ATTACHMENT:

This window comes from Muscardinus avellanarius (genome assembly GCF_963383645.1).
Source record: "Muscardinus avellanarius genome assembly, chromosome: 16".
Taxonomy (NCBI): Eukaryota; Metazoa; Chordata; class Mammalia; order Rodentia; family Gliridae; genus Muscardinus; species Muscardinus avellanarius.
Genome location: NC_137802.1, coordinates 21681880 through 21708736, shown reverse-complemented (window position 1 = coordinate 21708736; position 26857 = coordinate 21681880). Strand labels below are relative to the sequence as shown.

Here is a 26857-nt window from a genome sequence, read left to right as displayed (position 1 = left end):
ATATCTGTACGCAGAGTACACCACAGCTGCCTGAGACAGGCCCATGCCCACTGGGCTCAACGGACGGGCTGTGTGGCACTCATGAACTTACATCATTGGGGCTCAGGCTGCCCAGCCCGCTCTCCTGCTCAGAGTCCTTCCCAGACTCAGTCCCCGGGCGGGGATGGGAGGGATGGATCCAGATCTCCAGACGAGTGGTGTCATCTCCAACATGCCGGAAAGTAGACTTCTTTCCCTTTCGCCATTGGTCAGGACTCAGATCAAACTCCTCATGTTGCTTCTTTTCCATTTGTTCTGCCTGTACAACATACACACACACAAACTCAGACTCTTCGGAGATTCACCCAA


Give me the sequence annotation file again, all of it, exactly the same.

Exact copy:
This window comes from Muscardinus avellanarius (genome assembly GCF_963383645.1).
Source record: "Muscardinus avellanarius genome assembly, chromosome: 16".
Taxonomy (NCBI): Eukaryota; Metazoa; Chordata; class Mammalia; order Rodentia; family Gliridae; genus Muscardinus; species Muscardinus avellanarius.
Genome location: NC_137802.1, coordinates 21681880 through 21708736, shown reverse-complemented (window position 1 = coordinate 21708736; position 26857 = coordinate 21681880). Strand labels below are relative to the sequence as shown.

Here is a 26857-nt window from a genome sequence, read left to right as displayed (position 1 = left end):
ATATCTGTACGCAGAGTACACCACAGCTGCCTGAGACAGGCCCATGCCCACTGGGCTCAACGGACGGGCTGTGTGGCACTCATGAACTTACATCATTGGGGCTCAGGCTGCCCAGCCCGCTCTCCTGCTCAGAGTCCTTCCCAGACTCAGTCCCCGGGCGGGGATGGGAGGGATGGATCCAGATCTCCAGACGAGTGGTGTCATCTCCAACATGCCGGAAAGTAGACTTCTTTCCCTTTCGCCATTGGTCAGGACTCAGATCAAACTCCTCATGTTGCTTCTTTTCCATTTGTTCTGCCTGTACAACATACACACACACAAACTCAGACTCTTCGGAGATTCACCCAA